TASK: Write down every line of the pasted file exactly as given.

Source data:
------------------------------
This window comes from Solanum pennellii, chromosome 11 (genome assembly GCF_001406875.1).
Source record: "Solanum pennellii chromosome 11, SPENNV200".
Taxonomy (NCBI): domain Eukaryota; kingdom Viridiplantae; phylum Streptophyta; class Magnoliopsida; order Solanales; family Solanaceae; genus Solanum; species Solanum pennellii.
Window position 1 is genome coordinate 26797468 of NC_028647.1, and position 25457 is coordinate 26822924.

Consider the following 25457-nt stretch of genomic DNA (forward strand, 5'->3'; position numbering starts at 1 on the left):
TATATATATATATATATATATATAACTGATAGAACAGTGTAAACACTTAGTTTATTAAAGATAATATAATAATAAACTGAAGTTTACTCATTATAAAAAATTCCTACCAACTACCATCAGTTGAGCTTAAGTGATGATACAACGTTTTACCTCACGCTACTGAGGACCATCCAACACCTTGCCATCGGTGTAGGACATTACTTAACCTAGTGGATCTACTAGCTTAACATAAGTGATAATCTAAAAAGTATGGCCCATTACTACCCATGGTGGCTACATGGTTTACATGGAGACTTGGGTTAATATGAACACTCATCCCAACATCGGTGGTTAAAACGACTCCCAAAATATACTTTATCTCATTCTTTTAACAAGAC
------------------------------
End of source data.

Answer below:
This window comes from Solanum pennellii, chromosome 11 (genome assembly GCF_001406875.1).
Source record: "Solanum pennellii chromosome 11, SPENNV200".
Taxonomy (NCBI): domain Eukaryota; kingdom Viridiplantae; phylum Streptophyta; class Magnoliopsida; order Solanales; family Solanaceae; genus Solanum; species Solanum pennellii.
Window position 1 is genome coordinate 26797468 of NC_028647.1, and position 25457 is coordinate 26822924.

Consider the following 25457-nt stretch of genomic DNA (forward strand, 5'->3'; position numbering starts at 1 on the left):
TATATATATATATATATATATATAACTGATAGAACAGTGTAAACACTTAGTTTATTAAAGATAATATAATAATAAACTGAAGTTTACTCATTATAAAAAATTCCTACCAACTACCATCAGTTGAGCTTAAGTGATGATACAACGTTTTACCTCACGCTACTGAGGACCATCCAACACCTTGCCATCGGTGTAGGACATTACTTAACCTAGTGGATCTACTAGCTTAACATAAGTGATAATCTAAAAAGTATGGCCCATTACTACCCATGGTGGCTACATGGTTTACATGGAGACTTGGGTTAATATGAACACTCATCCCAACATCGGTGGTTAAAACGACTCCCAAAATATACTTTATCTCATTCTTTTAACAAGAC